|M.Sc Student||Moskovitz Yevgeny|
|Subject||Stabilization of Surface-Immobilized Enzymes Using|
|Department||Department of Chemical Engineering||Supervisor||ASSOCIATE PROF. Simcha Srebnik|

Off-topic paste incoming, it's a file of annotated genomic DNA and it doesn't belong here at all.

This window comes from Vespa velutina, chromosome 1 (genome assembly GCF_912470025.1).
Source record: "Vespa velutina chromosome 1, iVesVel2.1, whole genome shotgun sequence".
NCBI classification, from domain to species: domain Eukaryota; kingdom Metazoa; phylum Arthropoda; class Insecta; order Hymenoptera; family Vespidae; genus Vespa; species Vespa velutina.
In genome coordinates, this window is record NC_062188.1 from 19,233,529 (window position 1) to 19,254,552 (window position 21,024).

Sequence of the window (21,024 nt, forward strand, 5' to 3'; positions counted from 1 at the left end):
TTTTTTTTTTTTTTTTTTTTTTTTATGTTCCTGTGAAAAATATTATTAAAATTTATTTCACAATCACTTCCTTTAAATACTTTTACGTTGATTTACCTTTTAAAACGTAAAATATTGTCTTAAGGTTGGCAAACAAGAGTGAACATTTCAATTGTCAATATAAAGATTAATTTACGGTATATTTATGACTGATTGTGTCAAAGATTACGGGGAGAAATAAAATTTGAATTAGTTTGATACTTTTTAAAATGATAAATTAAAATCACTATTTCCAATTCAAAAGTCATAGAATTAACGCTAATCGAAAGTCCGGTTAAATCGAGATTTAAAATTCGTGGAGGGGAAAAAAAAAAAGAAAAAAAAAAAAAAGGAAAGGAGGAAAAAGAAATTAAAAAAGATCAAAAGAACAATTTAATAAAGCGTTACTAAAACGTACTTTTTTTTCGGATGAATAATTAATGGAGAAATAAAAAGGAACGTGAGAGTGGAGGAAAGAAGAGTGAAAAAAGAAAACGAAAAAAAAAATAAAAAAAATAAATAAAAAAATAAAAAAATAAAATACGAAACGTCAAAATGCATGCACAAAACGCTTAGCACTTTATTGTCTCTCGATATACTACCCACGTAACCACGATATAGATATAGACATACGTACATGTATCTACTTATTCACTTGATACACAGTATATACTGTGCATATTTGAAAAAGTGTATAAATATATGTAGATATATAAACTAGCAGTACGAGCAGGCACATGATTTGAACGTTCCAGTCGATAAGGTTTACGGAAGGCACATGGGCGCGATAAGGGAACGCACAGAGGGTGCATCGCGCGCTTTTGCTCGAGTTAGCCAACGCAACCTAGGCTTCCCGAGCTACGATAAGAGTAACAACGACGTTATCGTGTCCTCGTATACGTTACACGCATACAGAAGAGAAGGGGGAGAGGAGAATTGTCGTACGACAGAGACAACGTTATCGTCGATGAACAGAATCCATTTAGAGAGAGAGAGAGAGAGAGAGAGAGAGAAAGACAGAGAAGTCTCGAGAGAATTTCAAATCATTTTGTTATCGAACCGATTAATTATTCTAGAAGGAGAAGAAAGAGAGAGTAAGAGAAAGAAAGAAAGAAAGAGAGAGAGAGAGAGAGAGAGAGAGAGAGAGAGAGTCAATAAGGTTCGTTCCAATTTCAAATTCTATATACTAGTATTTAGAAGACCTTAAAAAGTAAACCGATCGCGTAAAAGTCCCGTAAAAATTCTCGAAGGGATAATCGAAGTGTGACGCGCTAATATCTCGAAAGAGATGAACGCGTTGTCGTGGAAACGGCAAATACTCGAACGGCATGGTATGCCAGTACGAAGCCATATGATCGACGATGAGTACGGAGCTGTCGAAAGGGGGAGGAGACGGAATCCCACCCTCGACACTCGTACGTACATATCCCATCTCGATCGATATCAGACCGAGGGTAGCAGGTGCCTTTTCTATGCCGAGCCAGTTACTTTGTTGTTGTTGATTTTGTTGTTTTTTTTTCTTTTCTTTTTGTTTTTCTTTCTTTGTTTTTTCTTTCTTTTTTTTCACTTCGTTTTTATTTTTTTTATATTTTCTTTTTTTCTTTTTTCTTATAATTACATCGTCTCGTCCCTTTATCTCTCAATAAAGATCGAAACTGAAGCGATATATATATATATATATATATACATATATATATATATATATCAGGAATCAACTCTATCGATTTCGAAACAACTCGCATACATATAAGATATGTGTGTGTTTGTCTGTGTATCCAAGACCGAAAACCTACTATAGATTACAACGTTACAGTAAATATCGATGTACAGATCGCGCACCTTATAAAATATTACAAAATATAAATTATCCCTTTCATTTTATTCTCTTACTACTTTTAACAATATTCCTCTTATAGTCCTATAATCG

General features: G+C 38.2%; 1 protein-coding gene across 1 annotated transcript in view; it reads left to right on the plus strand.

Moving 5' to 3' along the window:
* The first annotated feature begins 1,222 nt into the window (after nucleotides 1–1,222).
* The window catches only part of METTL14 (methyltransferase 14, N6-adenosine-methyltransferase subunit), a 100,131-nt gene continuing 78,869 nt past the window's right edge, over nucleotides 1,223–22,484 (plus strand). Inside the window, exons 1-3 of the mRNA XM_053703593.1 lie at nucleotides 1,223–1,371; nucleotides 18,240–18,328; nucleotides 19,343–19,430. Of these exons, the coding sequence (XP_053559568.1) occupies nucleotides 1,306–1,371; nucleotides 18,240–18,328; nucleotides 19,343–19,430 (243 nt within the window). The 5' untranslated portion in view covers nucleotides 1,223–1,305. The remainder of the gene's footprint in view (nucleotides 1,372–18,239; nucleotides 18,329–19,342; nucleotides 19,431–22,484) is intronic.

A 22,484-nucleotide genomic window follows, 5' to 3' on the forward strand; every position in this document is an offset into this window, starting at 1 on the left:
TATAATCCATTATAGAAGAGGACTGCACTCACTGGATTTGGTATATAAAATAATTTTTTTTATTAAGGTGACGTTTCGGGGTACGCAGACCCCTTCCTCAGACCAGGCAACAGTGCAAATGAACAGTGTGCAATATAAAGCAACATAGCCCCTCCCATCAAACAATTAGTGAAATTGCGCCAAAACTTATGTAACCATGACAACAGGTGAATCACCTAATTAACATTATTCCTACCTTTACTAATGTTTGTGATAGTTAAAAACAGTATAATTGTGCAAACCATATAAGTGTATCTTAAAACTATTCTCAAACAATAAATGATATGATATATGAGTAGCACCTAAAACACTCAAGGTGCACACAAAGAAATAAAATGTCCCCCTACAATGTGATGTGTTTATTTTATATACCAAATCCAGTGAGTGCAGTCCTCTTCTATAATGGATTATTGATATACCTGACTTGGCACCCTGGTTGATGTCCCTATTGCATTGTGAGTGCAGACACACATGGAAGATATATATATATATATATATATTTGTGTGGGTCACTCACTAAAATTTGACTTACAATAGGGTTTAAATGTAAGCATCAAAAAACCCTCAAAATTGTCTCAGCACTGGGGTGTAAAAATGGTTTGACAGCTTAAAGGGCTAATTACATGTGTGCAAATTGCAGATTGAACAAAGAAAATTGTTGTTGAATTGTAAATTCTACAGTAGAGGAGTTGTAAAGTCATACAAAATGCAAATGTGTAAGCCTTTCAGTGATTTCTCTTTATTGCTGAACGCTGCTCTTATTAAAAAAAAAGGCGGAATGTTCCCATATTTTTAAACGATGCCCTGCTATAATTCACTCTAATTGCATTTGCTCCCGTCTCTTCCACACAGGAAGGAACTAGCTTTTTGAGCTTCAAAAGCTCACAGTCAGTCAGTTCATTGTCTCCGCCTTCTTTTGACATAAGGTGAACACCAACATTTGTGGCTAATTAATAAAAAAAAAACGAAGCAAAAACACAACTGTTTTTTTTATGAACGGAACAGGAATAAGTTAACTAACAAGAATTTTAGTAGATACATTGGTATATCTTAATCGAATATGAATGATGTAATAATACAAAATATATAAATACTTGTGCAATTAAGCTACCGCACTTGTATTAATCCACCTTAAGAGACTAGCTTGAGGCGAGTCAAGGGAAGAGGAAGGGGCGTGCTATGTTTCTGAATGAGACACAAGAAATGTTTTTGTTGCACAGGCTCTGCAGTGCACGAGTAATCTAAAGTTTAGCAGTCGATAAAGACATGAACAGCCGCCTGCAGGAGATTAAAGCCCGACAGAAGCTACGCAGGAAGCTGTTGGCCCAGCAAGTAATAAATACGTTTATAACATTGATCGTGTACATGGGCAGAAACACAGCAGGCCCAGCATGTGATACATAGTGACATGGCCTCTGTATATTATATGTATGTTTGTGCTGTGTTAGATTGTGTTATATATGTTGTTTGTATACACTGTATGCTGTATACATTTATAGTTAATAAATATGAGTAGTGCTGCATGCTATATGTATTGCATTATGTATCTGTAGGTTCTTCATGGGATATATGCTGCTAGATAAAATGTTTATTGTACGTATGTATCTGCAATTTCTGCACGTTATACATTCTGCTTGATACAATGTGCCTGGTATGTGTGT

In recent years, extensive research, both theoretical and experimental, has been directed at the behavior of polymers near surfaces and in the presence of proteins. However, a complete understanding of the phase transition accompanying protein adsorption is not yet available. Our research was carried out using statistical thermodynamics methods. Two-dimensional mean-field lattice is used to model immobilization and stabilization of an enzyme on a hydrophobic surface using grafted hydrophilic polymers. The protein is modeled as compact hydrophobic-polar polymer, designed to have a specific bulk conformation reproducing the catalytic cleft of natural enzymes. A series of solutions was examined for the immobilized protein at different distances from a clean surface (without polymer). The resulting adsorption isotherm revealed an abrupt phase transition at a critical distance from a hydrophobic surface, a phenomenon that is particular to random heteropolymers, in general, and proteins, in particular. Moreover, a metstabile conformation was observed prior to complete denaturation of the tertiary structure and its collapse into a flat globular conformation. Further two scenarios are modeled that have medical and industrial importance. While the enzyme affords biofunctionality to the surface, the grafted polymer layer imparts biocompatibility as well as stabilizes the enzyme. It is shown that short hydrophilic grafted polymers provide biocompatibility while protecting the enzyme from the denaturing effects of the hydrophobic surface. On the other hand, a combination of short hydrophilic polymers and long copolymer polymers shield the enzyme from, e.g., harmful organic solvents. The grafted polymer layer not only shields the enzyme, but also presents an energetic as well as entropic barrier to undesirable adsorption, or fouling.